Like all weddings you’d think you could tell a lot from the way the happy couple posed for the pictures from the big day. The front page of yesterday’s Financial Times carried a charming photograph of a fresh partnership between two men of a certain age who haven’t let the fact that they’re both bosses of rivalrous advertising groups get in the way of their business romance.
Maurice Lévy, chief executive of French firm Publicis and John Wren, his opposite number at US giant Omnicom were all smiles as they joshed, joked and play-fought in front of the Arc de Triomphe. The announcement of the union of their two companies will create the world’s largest advertising and marketing monolith, to be called the Publicis Omnicom Group, a firm that overtakes WPP as the biggest in the world.
It was a romance that few people saw coming but one that maybe they should have spied on the horizon as it signals the changing landscape of the advertising industry – at least at this, it’s most industrial size. We who don’t work in advertising often have an image of a cool cottage industry that serves heavy business with sexy, clever and daring ideas. Firms that make chemicals, canned goods and cars have always been better off sticking to their manufacturing core and hiring a crew of wise-cracking, tuned-in whizz-kids to turn their products into brands and their brands into desirable destinations, if just for the split second it takes to choose between two boxes of washing powder on a supermarket shelf. We think of Mad Men, of Madison Avenue, we think of the genius of the Saatchi brothers and their witty and persuasive campaigns that took cliché and ran with it, impacting governments, buying habits, even contemporary prose.
But of course, advertising was never an industry that desired to be the size of the industries by which it was hired. Agencies became brands that stood for key qualities just as much as their paymasters did and takeovers, admittedly never of the size of the $35bn (€26.37bn) deal being brokered between Publicis and Omnicom, became common. Shareholders became involved and margins, especially, in the past five years, became squeezed to the point where an interesting sector that linked big business with graduates of art and design schools and English and history graduates, tried to completely eliminate risk, do away with the hunch.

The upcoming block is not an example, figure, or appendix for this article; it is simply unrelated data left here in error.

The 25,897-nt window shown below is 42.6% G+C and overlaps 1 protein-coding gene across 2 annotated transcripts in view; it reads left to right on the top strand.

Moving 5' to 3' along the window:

Big data is the hottest and most profitable thing to own in these days of being able to know almost every fact and facet of a person’s social and buying habits. Algorithms are running in computers right now that are going to tell companies that you’ll buy Colgate toothpaste next time you’re in Tesco and that you watched Top Gear online last night and afterwards searched the internet for prices on a second-hand sportscar while messaging a friend online about buying EasyJet tickets to Ibiza in a month. All that rather insidiously begotten knowledge is almost priceless to the agencies that brands employ to make them sell more and it’s only in order to expand to the size of – and thereby potentially challenge – the tech giants such as Google (who as you know, know everything – including the name of your first-born – before you ever will). Why almost priceless? Well, because it does seem to have a price and today it is $35bn.
It’s just a bit sad, isn’t it? Advertising seemed to be cooler when it was hard-drinking creatives taking a punt on a great bit of photography and a memorable pun than it is ruled by programmers, algorithms and the false bonhomie of big business, bullying itself to behave as it walks down the aisle.
Robert Bound is culture editor for Monocle.